A trust is an agreement that contains rules you want to be followed for property placed and held in trust for your chosen beneficiaries. The planning you can do with a trust is virtually limitless, depending only on your imagination (and budget for the lawyer’s fees). Some of the more common objectives of a trust are to avoid probate, protect property from third parties, and reduce estate tax liability.
We should start with some basic definitions and by identifying the key components of a trust.
- Person creating the trust. This person is usually called the “grantor,” although sometimes they may be called “settlor” or “trustor.”
- Property or Assets. After you transfer and re-title property in the name of your trust, this becomes the “trust property” or “trust assets.”
- Beneficiary. A trust beneficiary (or beneficiaries) will benefit from the trust in some way, usually by receiving some or all of the assets in the trust at some future date and, perhaps, under certain conditions.
- Trustee. The “trustee” is the manager of the trust assets. The trustee can be an individual or a company (usually a trust company or bank). The trustee’s job is to follow the rules you set up in the trust and protect the beneficiaries’ interests.
- Living (or Inter-Vivos) Revocable Trust. You create a living revocable trust during your lifetime. These types of trusts are often used to allow the grantor to maintain total control over the trust assets during life yet avoid probate at death.
- Testamentary Trust. You create a testamentary trust in your will. Contrary to a living revocable trust, a testamentary trust is funded with trust assets when you die. This type of trust will not avoid probate, but it can allow one to achieve many of the same objectives as other types of trusts.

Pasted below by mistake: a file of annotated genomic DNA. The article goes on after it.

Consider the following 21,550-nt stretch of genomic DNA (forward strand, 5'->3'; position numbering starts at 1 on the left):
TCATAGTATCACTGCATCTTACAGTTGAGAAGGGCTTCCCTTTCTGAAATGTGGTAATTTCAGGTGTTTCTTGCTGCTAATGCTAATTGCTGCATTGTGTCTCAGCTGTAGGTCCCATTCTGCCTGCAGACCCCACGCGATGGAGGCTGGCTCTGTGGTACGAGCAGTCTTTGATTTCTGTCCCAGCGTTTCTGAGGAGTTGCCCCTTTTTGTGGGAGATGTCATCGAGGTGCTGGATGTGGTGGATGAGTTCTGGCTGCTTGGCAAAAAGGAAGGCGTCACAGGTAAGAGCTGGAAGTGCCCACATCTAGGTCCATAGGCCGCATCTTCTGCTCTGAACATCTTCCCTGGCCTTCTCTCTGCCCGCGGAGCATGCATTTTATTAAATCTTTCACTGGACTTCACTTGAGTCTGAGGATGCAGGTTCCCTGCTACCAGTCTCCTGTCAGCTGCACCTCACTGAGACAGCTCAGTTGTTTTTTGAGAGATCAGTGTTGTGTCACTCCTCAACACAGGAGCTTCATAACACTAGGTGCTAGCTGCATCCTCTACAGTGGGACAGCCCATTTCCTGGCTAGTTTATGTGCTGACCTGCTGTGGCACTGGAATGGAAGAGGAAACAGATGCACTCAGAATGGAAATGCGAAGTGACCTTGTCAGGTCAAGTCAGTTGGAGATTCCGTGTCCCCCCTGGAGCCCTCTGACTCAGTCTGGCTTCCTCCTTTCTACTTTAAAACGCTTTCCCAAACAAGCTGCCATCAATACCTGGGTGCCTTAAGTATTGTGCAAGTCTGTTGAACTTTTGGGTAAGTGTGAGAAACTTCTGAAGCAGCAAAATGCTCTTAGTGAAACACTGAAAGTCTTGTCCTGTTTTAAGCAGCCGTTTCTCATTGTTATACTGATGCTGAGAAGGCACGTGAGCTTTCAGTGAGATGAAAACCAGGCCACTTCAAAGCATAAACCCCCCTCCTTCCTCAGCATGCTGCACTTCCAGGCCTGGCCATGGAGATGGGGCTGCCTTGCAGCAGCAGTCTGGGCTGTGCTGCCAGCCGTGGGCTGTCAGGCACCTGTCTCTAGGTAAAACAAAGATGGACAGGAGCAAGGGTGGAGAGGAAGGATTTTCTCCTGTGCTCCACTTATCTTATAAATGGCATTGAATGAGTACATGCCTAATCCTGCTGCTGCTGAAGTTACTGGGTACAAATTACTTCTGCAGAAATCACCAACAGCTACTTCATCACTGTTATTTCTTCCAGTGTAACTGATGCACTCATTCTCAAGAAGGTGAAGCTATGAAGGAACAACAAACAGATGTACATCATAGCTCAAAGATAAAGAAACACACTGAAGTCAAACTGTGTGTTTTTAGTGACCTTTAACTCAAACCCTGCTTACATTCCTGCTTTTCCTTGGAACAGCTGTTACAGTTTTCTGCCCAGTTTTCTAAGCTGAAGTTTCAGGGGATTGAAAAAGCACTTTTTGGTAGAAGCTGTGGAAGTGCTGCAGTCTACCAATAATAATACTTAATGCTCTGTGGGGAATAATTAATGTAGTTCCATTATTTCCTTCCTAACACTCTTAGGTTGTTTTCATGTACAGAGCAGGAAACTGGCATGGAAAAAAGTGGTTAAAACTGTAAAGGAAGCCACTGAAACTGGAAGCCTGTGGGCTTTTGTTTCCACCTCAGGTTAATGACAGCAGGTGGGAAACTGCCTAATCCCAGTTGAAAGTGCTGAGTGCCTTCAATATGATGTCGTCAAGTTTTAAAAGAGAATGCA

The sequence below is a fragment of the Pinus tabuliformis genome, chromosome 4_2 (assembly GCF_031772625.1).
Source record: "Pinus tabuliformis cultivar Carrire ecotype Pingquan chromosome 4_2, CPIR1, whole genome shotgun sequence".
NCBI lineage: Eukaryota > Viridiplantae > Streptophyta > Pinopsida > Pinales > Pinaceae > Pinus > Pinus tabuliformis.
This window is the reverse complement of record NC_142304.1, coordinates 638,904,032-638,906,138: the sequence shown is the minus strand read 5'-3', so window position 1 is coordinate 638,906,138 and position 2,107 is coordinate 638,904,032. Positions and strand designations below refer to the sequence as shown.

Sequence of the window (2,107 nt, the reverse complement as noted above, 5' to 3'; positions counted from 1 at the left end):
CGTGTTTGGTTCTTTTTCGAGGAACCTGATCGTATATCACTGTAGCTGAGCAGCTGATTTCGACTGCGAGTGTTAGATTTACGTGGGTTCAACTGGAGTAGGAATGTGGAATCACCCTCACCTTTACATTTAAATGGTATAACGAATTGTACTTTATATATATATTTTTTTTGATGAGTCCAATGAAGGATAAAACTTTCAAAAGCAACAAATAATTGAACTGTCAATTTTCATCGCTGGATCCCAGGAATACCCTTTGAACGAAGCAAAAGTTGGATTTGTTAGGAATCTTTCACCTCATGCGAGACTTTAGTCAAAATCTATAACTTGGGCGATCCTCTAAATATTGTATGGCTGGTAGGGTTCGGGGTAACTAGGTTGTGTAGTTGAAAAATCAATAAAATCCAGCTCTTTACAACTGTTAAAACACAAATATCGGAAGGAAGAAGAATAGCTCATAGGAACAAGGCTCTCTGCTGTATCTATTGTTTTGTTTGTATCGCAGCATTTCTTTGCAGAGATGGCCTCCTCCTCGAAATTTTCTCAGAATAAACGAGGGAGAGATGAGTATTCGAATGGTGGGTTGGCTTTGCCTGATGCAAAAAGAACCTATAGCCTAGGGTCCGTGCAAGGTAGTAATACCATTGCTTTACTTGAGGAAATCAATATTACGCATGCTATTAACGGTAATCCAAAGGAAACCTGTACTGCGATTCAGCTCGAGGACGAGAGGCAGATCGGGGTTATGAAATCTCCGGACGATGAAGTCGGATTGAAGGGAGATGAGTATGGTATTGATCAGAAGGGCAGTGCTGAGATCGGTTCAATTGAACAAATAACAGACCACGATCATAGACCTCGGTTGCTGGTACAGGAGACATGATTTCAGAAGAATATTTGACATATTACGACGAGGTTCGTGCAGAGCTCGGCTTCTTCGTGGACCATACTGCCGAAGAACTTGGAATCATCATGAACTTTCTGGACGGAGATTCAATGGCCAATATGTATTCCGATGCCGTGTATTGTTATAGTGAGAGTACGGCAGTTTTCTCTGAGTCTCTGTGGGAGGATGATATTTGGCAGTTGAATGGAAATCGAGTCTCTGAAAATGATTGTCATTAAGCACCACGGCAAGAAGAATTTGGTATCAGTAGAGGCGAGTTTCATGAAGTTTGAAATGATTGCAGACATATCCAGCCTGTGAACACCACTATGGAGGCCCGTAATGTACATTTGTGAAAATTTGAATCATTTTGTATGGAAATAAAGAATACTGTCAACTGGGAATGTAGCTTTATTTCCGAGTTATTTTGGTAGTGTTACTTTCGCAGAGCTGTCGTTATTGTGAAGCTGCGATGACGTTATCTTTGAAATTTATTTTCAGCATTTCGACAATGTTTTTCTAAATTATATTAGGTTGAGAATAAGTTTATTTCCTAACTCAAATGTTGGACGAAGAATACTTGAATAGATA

- Irrevocable Trust. You usually create an irrevocable trust to protect trust assets from creditors or reduce estate taxes. Because this type of trust is irrevocable, as a general rule, you cannot modify or revoke it. (So, be sure to get it right the first time.)
It is helpful to think of a trust as a separate entity you have created to actually own property you decide to put in it. The essence of trust planning is to remove certain assets from your individual ownership and transfer or re-title those assets in the name of your trust. The simple fact that the trust owns the property -- and not you individually – is the key that unlocks most if not all trust-planning objectives. Simply put, if you transferred an asset from your name into your trust, you no longer own it. Your trust does. So, when you pass away:
- You avoid probate, which is concerned only with assets actually owned by you individually when you die.
- Trust assets may be outside the reach of some creditors. Remember, the trust owns the trust assets, not you. By using a properly structured asset protection or “spendthrift” trust, assets placed in such a trust may be exempt from some or all of your individual creditor’s claims.
- You reduce estate taxes because the feds look at one’s “gross estate” when you die to impose estate taxes. If you successfully transferred assets out of your name into certain irrevocable trusts, those assets may not be included in your gross estate for estate tax purposes. So, there are simply less assets subject to the estate tax rate, which is currently 40%!
Trusts offer great planning opportunities, but they can be tricky. Mistakes in creating your trust can prove very costly and cause significant delays. Get the help of qualified lawyers specializing in wills and trusts to help you set up your trust properly. Call us at 804-658-3873 or email us at firstname.lastname@example.org for a consultation.